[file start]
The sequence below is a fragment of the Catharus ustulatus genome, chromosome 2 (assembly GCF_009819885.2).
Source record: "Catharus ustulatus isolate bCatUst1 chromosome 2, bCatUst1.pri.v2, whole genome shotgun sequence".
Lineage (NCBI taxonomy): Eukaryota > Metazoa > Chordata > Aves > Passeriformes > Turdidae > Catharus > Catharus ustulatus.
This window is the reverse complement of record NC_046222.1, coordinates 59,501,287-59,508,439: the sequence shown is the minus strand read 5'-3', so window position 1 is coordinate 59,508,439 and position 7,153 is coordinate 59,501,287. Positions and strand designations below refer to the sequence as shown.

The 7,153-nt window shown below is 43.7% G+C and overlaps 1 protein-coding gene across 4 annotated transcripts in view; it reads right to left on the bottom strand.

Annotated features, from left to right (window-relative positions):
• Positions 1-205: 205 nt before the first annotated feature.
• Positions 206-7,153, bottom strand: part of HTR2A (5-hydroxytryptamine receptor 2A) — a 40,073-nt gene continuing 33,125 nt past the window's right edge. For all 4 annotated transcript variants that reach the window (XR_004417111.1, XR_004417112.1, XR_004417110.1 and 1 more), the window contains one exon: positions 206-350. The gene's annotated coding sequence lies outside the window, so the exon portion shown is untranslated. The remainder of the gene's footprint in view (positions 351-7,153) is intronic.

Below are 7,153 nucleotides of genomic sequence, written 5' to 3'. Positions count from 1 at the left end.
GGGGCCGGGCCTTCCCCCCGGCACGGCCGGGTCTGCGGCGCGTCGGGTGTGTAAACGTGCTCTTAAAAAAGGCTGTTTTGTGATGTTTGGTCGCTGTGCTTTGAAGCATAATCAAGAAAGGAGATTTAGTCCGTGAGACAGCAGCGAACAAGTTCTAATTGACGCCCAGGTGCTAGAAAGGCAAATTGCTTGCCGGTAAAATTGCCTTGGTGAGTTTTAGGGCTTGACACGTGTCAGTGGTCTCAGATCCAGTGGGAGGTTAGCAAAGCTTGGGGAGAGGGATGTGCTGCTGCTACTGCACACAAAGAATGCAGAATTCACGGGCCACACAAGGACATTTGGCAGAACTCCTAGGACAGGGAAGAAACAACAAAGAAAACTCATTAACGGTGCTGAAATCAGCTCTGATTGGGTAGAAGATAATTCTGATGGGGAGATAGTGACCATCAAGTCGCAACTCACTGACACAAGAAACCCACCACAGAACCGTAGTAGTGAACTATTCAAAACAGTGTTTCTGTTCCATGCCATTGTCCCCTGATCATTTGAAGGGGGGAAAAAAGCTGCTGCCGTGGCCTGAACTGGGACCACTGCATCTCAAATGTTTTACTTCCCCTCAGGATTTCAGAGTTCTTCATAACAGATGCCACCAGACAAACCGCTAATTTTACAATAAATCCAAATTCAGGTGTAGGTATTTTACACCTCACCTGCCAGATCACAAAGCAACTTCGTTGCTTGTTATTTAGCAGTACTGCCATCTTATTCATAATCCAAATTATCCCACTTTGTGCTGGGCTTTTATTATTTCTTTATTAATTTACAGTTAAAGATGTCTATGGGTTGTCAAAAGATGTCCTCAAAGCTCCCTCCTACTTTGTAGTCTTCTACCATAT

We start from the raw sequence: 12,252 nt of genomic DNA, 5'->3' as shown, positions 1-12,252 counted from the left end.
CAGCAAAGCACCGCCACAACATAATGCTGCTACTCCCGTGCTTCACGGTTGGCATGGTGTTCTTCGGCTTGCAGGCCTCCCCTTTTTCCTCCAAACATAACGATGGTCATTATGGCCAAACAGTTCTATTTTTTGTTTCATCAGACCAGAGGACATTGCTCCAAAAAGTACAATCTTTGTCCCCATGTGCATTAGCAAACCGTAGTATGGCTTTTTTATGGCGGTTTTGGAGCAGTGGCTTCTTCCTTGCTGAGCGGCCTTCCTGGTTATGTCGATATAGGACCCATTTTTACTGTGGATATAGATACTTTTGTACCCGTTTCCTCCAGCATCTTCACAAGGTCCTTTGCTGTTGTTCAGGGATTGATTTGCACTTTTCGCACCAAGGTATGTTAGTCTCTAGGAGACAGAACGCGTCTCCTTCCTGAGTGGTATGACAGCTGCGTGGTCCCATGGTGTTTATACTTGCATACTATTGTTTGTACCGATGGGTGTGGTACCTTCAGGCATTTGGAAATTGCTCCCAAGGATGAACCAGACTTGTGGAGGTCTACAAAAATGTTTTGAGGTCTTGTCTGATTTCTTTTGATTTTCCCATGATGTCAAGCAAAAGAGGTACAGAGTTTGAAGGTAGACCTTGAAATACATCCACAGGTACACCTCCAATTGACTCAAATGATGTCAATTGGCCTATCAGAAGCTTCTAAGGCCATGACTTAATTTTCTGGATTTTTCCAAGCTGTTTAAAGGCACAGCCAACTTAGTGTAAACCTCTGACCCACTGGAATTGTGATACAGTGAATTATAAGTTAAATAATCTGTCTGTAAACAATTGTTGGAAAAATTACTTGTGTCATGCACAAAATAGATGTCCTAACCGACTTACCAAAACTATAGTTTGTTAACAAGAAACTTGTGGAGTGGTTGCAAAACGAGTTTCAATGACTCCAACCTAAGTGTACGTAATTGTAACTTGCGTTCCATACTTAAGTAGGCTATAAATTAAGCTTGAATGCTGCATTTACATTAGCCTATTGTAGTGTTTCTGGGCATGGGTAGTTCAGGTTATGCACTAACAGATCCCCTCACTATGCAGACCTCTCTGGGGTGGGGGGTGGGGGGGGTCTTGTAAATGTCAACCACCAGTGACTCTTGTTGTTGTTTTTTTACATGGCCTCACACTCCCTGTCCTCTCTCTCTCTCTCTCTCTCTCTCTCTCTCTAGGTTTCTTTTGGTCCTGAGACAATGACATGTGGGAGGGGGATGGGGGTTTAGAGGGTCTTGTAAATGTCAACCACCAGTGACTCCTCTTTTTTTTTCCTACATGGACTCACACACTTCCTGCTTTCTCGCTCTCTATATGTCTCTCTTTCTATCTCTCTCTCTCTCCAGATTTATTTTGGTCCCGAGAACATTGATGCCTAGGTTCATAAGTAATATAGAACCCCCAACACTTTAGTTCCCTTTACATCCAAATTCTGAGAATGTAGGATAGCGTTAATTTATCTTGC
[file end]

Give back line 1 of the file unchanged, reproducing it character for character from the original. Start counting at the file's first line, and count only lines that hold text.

The sequence below is a fragment of the Catharus ustulatus genome, chromosome 2 (assembly GCF_009819885.2).